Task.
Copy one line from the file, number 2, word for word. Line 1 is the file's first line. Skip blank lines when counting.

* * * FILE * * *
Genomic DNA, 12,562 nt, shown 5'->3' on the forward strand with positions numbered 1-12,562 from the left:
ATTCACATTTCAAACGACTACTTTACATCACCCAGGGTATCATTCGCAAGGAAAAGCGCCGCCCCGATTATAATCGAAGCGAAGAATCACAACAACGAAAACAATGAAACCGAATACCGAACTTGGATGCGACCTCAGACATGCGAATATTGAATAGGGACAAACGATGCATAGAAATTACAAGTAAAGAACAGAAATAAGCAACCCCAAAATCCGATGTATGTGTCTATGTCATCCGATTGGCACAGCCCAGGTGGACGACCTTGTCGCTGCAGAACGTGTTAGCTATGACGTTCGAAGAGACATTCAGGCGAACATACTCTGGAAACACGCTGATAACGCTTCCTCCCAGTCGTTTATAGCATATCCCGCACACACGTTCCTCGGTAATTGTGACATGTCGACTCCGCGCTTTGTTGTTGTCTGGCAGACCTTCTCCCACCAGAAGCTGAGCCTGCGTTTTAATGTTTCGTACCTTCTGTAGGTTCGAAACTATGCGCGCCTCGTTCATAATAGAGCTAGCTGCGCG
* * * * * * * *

ATTCACATTTCAAACGACTACTTTACATCACCCAGGGTATCATTCGCAAGGAAAAGCGCCGCCCCGATTATAATCGAAGCGAAGAATCACAACAACGAAAACAATGAAACCGAATACCGAACTTGGATGCGACCTCAGACATGCGAATATTGAATAGGGACAAACGATGCATAGAAATTACAAGTAAAGAACAGAAATAAGCAACCCCAAAATCCGATGTATGTGTCTATGTCATCCGATTGGCACAGCCCAGGTGGACGACCTTGTCGCTGCAGAACGTGTTAGCTATGACGTTCGAAGAGACATTCAGGCGAACATACTCTGGAAACACGCTGATAACGCTTCCTCCCAGTCGTTTATAGCATATCCCGCACACACGTTCCTCGGTAATTGTGACATGTCGACTCCGCGCTTTGTTGTTGTCTGGCAGACCTTCTCCCACCAGAAGCTGAGCCTGCGTTTTAATGTTTCGTACCTTCTGTAGGTTCGAAACTATGCGCGCCTCGTTCATAATAGAGCTAGCTGCGCG